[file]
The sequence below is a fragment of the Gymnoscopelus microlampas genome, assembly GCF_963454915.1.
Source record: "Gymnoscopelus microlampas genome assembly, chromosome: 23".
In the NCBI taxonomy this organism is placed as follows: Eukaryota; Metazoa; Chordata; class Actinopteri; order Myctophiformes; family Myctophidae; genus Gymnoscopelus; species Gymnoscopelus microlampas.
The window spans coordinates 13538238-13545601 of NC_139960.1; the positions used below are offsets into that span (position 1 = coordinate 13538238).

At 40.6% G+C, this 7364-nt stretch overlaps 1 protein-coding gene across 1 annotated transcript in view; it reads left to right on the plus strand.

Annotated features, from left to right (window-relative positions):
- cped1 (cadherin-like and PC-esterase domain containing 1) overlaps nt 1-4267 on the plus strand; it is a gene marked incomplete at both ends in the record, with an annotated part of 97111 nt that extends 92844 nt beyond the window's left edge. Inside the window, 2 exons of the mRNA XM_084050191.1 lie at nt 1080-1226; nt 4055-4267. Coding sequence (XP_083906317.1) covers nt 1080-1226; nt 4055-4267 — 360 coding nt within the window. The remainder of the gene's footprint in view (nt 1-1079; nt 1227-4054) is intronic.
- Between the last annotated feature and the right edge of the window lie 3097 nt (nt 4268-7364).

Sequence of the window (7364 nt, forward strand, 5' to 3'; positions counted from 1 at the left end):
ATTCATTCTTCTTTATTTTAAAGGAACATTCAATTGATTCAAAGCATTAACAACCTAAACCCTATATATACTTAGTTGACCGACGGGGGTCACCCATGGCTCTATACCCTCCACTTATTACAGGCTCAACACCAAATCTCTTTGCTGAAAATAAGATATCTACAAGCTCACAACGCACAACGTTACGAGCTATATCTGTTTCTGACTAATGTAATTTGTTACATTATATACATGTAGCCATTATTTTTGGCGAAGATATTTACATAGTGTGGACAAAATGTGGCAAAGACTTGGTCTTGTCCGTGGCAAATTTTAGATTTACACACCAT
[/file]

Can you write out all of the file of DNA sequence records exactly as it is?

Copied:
The sequence below is a fragment of the Gymnoscopelus microlampas genome, assembly GCF_963454915.1.
Source record: "Gymnoscopelus microlampas genome assembly, chromosome: 23".
In the NCBI taxonomy this organism is placed as follows: Eukaryota; Metazoa; Chordata; class Actinopteri; order Myctophiformes; family Myctophidae; genus Gymnoscopelus; species Gymnoscopelus microlampas.
The window spans coordinates 13538238-13545601 of NC_139960.1; the positions used below are offsets into that span (position 1 = coordinate 13538238).

At 40.6% G+C, this 7364-nt stretch overlaps 1 protein-coding gene across 1 annotated transcript in view; it reads left to right on the plus strand.

Annotated features, from left to right (window-relative positions):
- cped1 (cadherin-like and PC-esterase domain containing 1) overlaps nt 1-4267 on the plus strand; it is a gene marked incomplete at both ends in the record, with an annotated part of 97111 nt that extends 92844 nt beyond the window's left edge. Inside the window, 2 exons of the mRNA XM_084050191.1 lie at nt 1080-1226; nt 4055-4267. Coding sequence (XP_083906317.1) covers nt 1080-1226; nt 4055-4267 — 360 coding nt within the window. The remainder of the gene's footprint in view (nt 1-1079; nt 1227-4054) is intronic.
- Between the last annotated feature and the right edge of the window lie 3097 nt (nt 4268-7364).

Sequence of the window (7364 nt, forward strand, 5' to 3'; positions counted from 1 at the left end):
ATTCATTCTTCTTTATTTTAAAGGAACATTCAATTGATTCAAAGCATTAACAACCTAAACCCTATATATACTTAGTTGACCGACGGGGGTCACCCATGGCTCTATACCCTCCACTTATTACAGGCTCAACACCAAATCTCTTTGCTGAAAATAAGATATCTACAAGCTCACAACGCACAACGTTACGAGCTATATCTGTTTCTGACTAATGTAATTTGTTACATTATATACATGTAGCCATTATTTTTGGCGAAGATATTTACATAGTGTGGACAAAATGTGGCAAAGACTTGGTCTTGTCCGTGGCAAATTTTAGATTTACACACCAT